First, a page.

Rwanda and Uganda have won the funding from Climate Investment Funds (CIF) to invest in renewable energy sector.
The two nations were among other Africa nations which were chosen to receive new funding and operational support from the CIF’s Scaling up Renewable Energy in Low Income Countries Program (SREP). Each country received US$300,000 for the investment.
The African Development Bank (AfDB), one of the CIF’s five implementing agencies, worked with the countries to garner the support and will serve as implementing agency for the countries as they develop their new CIF investment plans.
“This move sends an impressive signal for change,” said SREP co-chair Erastus Wahome, representative for Kenya.
Kenya is the first country to operationalize a CIF transformational geothermal program in Africa.
Wahome noted that the additional donor support for energy transformation is a clear sign of confidence in the success already seen taking place in low-income countries in Africa and other regions, and a sign of developing countries’ continuing enthusiasm to commit to CIF-style transformation.
I am proud that Kenya has helped lead the way for this transformation,” he added.
An independent Expert Group was set aside to select the countries from a group of 40 countries expressing interest in joining the SREP. Some of the criteria used to select the countries included low energy access rates, existence of an enabling policy and regulatory environment, renewables-friendly energy development strategies, strong governance capacity, and capacity for implementation.
In their final decision, the SREP Sub-Committee agreed that it would provide up to US$300,000 for each country to undertake development of an SREP investment plan.
Mafalda Duarte, the new global Programme Manager of the CIF, said that the opportunity for starting a process leading to new transformational investments in low-income countries’ renewable energy sector was a positive and helpful move.
“It is now incumbent on all of us to ensure that the new pilot countries can produce investment plans which are solidly linked to their own development goals and meet CIF criteria,” Duarte noted.
Africa has been facing growing energy demand leaving the countries with no option but to invest in the renewable energy sector.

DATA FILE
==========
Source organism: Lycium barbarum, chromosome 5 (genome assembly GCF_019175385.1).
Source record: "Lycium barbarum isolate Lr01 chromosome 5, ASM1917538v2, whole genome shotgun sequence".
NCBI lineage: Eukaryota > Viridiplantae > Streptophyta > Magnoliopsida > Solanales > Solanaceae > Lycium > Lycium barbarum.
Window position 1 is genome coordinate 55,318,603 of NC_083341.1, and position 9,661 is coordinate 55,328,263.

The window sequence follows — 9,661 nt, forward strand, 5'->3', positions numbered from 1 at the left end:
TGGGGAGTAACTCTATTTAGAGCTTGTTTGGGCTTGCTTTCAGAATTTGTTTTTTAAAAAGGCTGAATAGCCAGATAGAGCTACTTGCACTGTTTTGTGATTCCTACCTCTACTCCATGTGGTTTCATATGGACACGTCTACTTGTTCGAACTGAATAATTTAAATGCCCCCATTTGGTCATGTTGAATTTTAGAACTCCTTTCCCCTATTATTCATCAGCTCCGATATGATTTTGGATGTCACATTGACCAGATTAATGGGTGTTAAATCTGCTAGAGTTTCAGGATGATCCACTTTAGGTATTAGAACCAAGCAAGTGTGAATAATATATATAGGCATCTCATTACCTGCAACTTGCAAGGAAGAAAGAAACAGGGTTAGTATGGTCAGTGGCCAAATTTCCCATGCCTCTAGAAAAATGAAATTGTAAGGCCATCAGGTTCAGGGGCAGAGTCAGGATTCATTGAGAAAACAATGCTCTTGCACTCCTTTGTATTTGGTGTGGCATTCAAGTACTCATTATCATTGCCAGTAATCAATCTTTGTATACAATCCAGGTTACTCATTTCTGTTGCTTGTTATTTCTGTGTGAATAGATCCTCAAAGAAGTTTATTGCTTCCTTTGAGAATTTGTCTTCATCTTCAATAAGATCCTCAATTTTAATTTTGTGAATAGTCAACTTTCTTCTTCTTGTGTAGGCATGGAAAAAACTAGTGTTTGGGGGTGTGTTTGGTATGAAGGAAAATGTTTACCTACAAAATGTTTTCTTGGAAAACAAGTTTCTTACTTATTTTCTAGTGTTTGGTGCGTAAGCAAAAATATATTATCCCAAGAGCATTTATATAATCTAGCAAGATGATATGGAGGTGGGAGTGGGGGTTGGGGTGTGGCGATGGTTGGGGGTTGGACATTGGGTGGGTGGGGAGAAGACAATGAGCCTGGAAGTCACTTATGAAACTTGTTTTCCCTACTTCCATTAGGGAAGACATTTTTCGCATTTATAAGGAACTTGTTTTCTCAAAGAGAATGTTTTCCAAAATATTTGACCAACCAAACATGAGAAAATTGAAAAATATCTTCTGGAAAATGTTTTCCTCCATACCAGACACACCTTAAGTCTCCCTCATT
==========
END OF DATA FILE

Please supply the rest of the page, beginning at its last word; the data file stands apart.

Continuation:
According to Renewables 2014 report, many African countries have taken initiatives seeking to expand energy access using renewable energy. Countries with electrification targets include Bangladesh, Botswana, China, Ethiopia, Ghana, Malawi, the Marshall Islands, Nepal, Rwanda, South Africa, Tanzania, and Zambia.
The report revealed that technological advancements and falling prices are enabling renewables to spread rapidly to new markets in rural and remote areas. Renewable energy technologies, combined with business models adapted to specific countries or regions, have proven to be reliable and affordable methods for achieving access to modern energy services, advancing quality of life, and improving human and environmental health.
Many programmes have been set up to increase energy access in Africa like: African Bioenergy Development Platform which was launched by UNCTAD to assist interested African countries to develop their bioenergy potentials for advancing human and economic development through interactive, multi-stakeholder analytical exercises.
African Renewable Energy Alliance (AREA) is a global multi-stakeholder platform to exchange information and consult about policies, technologies, and financial mechanisms for the accelerated uptake of renewable energy in Africa.
Clean Energy for Africa (CLENA) is A Youth Volunteers for the Environment project with a five-year action plan (2012–2016) to promote sustainable energy and alleviate energy poverty in Africa.
Power Africa is a U.S. government initiative to address access to electricity in sub-Saharan Africa with a commitment of more than USD 7 billion in financial support and loan guarantees. It aims to bridge the gap between Africa’s power shortage and its economic potential.